Javaka Steptoe

Javaka Steptoe, the phenomenal son of the literary groundbreaker and CSK New Talent Award eponym John Steptoe, is as eclectic and unique an artist and author as his name suggests. In 1998 he was the recipient of the CSK Illustrator Award for his first book, In Daddy’s Arms I Am Tall:  African Americans Celebrating Fathers, and dedicated it to the memory of his own father. This beautifully illustrated book celebrates the majesty and splendor of African American fathers through poetry (one he contributed, titled “Seeds,” was written in homage to his father) and an African proverb. In Daddy’s Arms I Am Tall was an ALA Notable Children’s Book selection and received a nomination for Outstanding Children’s Literature Work at the 1998 NAACP Image Awards.

Almost 20 years later, Steptoe was once again recognized and rewarded for his dual talent as an illustrator and author when he received the CSK Author Award in 2017 for his picture book biography, Radiant Child: The Story of Young Artist Jean-Michel Basquiat. In Radiant Child, Steptoe writes the sometimes complicated yet ever remarkable life story of the young, gifted, and Black visual artist Basquiat, with compassion and dignity that helps lessen the sadness the reader cannot help but feel for the loss of a rare genius, gone too soon.  His words, coupled with the colorful and captivating collages that comprise the book’s illustrations, make this work an artistic and literary masterpiece, bar none. Adding to his professional success that year, Steptoe also received the Caldecott Medal for the most distinguished American picture book for children.

Regarding his use of collage as a frequent art form, Steptoe once declared it a means of survival. From his perspective, this hodge-podge artistic method is analogous to how Black people have survived 400 years of oppression and taken the scraps life has thrown them and fashioned them into art.

Sharon Flake

Rounding out the 1990s CSK Book Award recipients is none other than children and youth author Sharon Flake, who in 1999 burst onto the literary scene as the last of only three recipients of the CSK John Steptoe Award for New Talent during the 10-year span. In that year, Flake was recognized and rewarded for her highly acclaimed book The Skin I’m In, which featured the headshot of a dark-skinned beauty on the cover that captivated and commanded the attention of countless readers in the United States and internationally.  Possessing its own literary brand of Black Girl Magic, The Skin I’m In tells the all-too-familiar story of Maleeka, a 13-year-old middle school student who suffers from low self-esteem because of her dark skin and profound sadness due to the sudden death of her father.  With the aid of an unexpected ally, Maleeka ultimately develops the strength to battle and defeat the internal and external foes she faces to finally be content in her own skin. Written in a culturally relevant and realistic style that speaks the language of so many Black youths globally, the book was a compelling force that sparked important conversations about race and demanded that attention be paid to the deleterious effects of racism and colorism in our contemporary culture. In 2018, The Skin I’m In celebrated its 20th Anniversary, including a foreword written by Jason Reynolds. With well over one million copies in print and translated into several languages, this powerful work has withstood the literary test of time and promises to forge ahead in popularity and praise for many more decades to come.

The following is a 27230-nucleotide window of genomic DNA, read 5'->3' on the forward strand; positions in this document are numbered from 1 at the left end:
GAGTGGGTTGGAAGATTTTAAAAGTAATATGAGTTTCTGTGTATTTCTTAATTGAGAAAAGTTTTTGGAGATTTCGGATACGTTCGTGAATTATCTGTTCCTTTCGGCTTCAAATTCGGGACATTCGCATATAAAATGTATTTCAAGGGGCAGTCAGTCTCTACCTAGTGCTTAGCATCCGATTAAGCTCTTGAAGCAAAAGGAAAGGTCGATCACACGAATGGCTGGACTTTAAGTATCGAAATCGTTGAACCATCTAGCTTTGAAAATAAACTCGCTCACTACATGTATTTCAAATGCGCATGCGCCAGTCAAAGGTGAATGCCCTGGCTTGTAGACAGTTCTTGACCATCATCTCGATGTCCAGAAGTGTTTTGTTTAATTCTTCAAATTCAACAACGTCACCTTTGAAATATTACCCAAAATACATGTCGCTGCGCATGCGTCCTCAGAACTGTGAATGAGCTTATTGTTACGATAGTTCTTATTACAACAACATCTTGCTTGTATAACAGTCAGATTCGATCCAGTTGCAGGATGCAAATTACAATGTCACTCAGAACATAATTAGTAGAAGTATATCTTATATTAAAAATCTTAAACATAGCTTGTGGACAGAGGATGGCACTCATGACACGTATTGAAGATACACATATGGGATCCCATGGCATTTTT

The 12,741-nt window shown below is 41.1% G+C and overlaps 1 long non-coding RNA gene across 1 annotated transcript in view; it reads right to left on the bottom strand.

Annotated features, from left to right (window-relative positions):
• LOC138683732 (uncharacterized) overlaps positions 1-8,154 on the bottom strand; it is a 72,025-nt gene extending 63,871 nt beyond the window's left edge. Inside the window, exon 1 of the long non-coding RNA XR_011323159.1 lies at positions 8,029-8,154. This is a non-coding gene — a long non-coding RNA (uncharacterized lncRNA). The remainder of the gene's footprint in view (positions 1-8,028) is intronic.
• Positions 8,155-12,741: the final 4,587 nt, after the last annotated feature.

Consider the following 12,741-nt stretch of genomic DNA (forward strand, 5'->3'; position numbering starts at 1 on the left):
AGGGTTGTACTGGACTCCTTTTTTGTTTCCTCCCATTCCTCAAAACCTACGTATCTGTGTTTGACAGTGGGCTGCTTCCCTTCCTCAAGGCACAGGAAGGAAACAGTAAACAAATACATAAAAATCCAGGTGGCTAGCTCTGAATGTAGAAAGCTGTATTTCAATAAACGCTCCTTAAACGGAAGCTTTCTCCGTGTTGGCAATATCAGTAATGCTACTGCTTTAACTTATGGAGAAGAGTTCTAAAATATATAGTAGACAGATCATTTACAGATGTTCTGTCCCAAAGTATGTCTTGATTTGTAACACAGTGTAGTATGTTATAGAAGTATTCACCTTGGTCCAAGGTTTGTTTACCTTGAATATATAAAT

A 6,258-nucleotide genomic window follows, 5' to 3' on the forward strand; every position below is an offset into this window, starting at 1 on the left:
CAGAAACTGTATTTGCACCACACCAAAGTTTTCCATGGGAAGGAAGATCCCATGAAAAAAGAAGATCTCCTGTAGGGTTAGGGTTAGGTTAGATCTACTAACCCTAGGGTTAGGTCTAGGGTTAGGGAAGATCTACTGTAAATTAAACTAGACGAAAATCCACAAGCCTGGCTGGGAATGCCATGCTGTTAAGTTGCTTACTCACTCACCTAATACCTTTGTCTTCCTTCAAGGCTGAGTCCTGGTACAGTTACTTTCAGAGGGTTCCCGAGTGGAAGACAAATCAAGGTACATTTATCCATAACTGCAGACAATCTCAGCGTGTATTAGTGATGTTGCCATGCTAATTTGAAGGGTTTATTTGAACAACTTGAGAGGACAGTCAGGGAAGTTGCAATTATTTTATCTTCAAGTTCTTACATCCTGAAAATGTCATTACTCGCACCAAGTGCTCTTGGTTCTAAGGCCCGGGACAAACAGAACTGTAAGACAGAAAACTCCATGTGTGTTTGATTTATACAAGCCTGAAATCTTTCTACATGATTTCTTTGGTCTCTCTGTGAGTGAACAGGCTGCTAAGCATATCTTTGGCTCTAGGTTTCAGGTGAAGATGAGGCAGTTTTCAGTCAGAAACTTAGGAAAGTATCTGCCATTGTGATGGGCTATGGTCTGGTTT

In recognition of her incredible ability to reach active and reluctant young readers alike through her engaging, keeping-it-real writing style, Flake received a CSK Book Honor in 2002 for Money Hungry, which takes the reader on the journey of a teenage girl’s challenges to overcome the cyclical poverty her family has endured for generations. Who Am I Without Him: Short Story Collection about Girls and Boys in Their Lives earned Flake her second CSK Honor in 2005; this book recounts a variety of social, emotional, and physical entanglements and experiences endured by girls facing real-life relationship challenges and struggles.

Sharon Flake’s literary repertoire includes eight novels, a short story collection, and a children’s picture book.  Her written works continue to receive numerous awards, honors, and recognition for their literary merit and distinguished style.

Without question, the 1990s was a decade bursting with new and established African American literary notables, as evidenced by the bestowing of more than 30 prized CSK Author, Illustrator, and Honor Awards during this time period. Many first-time and relatively new award recipients in the 1990s received additional CSK Book Awards in later years, as well as other book awards and recognitions.

Regarded as the gold standard for annually evaluating the best in African American children’s and young adult literature created by a cadre of exceptionally talented African American authors or illustrators, the CSK Book Awards is unparalleled in acknowledging literary works that demonstrate an appreciation of African American culture and universal human values.  Growing increasingly stronger in its reputation for identifying, recognizing, and showcasing the meritorious contributions of emerging and existing talent, the CSK Book Awards firmly established its distinctive place among other literary award programs during the 1990s.

For a printable list of all the CSK winners to date, with a thumbnail image of each book cover, visit https://aalbc.com/books/csk-list.php.

Nichole Lynn Shabazz is a Media and Educational Technology Specialist for Fulton County Schools in Atlanta, Georgia. Her forthcoming book, Engaging Boys of Color at the Library:  Proven Strategies for Reading Achievement (ABC-CLIO, Libraries Unlimited), was published January 31, 2021.  She is a member of the CSK Marketing Committee.